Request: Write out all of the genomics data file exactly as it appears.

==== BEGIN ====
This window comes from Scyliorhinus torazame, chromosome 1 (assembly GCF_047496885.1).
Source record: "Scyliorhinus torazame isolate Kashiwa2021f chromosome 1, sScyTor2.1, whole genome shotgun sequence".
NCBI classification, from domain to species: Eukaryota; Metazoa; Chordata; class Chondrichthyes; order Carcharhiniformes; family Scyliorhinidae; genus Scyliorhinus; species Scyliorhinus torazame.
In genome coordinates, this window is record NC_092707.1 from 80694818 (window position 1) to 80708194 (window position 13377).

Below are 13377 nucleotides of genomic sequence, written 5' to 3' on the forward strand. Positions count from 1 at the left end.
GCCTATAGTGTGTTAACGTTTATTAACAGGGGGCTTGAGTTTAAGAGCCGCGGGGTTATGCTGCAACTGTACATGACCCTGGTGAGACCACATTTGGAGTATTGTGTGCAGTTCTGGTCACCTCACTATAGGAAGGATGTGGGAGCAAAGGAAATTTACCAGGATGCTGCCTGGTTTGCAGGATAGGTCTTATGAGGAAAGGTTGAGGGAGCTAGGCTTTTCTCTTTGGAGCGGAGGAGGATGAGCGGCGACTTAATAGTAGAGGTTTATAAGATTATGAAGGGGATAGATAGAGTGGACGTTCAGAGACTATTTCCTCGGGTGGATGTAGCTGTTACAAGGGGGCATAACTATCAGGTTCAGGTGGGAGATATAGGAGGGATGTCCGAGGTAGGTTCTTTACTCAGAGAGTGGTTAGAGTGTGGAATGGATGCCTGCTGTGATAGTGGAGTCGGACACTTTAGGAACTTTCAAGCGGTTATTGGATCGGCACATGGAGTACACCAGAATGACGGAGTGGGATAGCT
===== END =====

This window comes from Scyliorhinus torazame, chromosome 1 (assembly GCF_047496885.1).
Source record: "Scyliorhinus torazame isolate Kashiwa2021f chromosome 1, sScyTor2.1, whole genome shotgun sequence".
NCBI classification, from domain to species: Eukaryota; Metazoa; Chordata; class Chondrichthyes; order Carcharhiniformes; family Scyliorhinidae; genus Scyliorhinus; species Scyliorhinus torazame.
In genome coordinates, this window is record NC_092707.1 from 80694818 (window position 1) to 80708194 (window position 13377).

Below are 13377 nucleotides of genomic sequence, written 5' to 3' on the forward strand. Positions count from 1 at the left end.
GCCTATAGTGTGTTAACGTTTATTAACAGGGGGCTTGAGTTTAAGAGCCGCGGGGTTATGCTGCAACTGTACATGACCCTGGTGAGACCACATTTGGAGTATTGTGTGCAGTTCTGGTCACCTCACTATAGGAAGGATGTGGGAGCAAAGGAAATTTACCAGGATGCTGCCTGGTTTGCAGGATAGGTCTTATGAGGAAAGGTTGAGGGAGCTAGGCTTTTCTCTTTGGAGCGGAGGAGGATGAGCGGCGACTTAATAGTAGAGGTTTATAAGATTATGAAGGGGATAGATAGAGTGGACGTTCAGAGACTATTTCCTCGGGTGGATGTAGCTGTTACAAGGGGGCATAACTATCAGGTTCAGGTGGGAGATATAGGAGGGATGTCCGAGGTAGGTTCTTTACTCAGAGAGTGGTTAGAGTGTGGAATGGATGCCTGCTGTGATAGTGGAGTCGGACACTTTAGGAACTTTCAAGCGGTTATTGGATCGGCACATGGAGTACACCAGAATGACGGAGTGGGATAGCT